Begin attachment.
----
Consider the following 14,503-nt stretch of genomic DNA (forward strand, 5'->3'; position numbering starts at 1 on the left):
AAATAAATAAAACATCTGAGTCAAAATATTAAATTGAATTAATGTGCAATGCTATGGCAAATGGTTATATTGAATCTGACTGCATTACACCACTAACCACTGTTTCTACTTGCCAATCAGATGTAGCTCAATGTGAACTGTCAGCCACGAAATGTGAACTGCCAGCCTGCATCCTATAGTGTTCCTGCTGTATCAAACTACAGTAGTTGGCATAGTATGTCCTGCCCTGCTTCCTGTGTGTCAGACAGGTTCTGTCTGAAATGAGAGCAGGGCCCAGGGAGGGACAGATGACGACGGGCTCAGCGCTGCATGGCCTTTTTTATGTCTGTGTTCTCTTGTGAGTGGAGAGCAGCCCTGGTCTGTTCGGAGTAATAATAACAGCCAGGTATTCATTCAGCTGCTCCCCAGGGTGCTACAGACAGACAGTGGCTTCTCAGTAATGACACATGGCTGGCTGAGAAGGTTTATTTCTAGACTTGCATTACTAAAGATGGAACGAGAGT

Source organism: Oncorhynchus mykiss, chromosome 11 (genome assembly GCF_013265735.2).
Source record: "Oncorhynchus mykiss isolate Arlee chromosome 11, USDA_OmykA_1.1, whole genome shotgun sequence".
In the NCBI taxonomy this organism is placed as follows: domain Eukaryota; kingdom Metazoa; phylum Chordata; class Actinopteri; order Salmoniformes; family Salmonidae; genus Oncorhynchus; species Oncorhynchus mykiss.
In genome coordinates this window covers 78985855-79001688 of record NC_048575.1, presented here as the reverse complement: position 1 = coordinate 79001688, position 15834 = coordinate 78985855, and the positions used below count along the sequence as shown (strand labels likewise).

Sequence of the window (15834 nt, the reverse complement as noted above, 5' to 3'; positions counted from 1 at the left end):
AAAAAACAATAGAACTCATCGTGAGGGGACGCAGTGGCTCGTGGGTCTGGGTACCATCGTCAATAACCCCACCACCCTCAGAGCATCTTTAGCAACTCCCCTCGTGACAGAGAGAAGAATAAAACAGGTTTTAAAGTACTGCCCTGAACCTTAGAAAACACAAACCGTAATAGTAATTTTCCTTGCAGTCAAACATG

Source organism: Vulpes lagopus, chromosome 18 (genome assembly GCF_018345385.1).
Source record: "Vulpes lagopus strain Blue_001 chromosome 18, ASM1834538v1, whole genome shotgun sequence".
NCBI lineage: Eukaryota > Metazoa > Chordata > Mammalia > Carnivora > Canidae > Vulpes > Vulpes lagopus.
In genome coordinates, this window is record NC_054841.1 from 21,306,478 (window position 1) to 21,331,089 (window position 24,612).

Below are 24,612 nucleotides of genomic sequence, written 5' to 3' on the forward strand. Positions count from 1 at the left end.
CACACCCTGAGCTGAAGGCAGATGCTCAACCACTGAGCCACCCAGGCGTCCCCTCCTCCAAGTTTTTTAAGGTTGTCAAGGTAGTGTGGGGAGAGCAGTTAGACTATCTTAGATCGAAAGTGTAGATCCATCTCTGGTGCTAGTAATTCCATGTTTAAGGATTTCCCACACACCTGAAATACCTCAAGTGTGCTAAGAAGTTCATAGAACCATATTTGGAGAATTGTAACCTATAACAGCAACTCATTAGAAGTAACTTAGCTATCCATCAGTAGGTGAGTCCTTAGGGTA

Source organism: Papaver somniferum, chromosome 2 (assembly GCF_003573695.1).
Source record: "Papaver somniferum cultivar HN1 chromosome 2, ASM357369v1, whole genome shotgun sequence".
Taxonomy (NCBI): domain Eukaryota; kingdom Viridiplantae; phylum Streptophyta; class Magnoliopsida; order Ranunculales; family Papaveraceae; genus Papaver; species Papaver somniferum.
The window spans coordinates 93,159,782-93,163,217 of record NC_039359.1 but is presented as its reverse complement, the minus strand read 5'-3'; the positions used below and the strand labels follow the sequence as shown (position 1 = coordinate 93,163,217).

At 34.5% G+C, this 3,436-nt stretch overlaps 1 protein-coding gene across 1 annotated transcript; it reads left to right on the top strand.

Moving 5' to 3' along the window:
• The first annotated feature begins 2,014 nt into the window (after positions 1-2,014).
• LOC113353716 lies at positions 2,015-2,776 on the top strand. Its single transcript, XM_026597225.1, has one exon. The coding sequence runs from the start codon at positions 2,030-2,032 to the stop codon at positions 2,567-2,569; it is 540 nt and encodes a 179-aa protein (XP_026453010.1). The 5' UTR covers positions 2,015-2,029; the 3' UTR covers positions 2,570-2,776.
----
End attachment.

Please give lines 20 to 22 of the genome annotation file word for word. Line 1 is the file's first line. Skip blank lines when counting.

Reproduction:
Moving 5' to 3' along the window:
• The first annotated feature begins 2,014 nt into the window (after positions 1-2,014).
• LOC113353716 lies at positions 2,015-2,776 on the top strand. Its single transcript, XM_026597225.1, has one exon. The coding sequence runs from the start codon at positions 2,030-2,032 to the stop codon at positions 2,567-2,569; it is 540 nt and encodes a 179-aa protein (XP_026453010.1). The 5' UTR covers positions 2,015-2,029; the 3' UTR covers positions 2,570-2,776.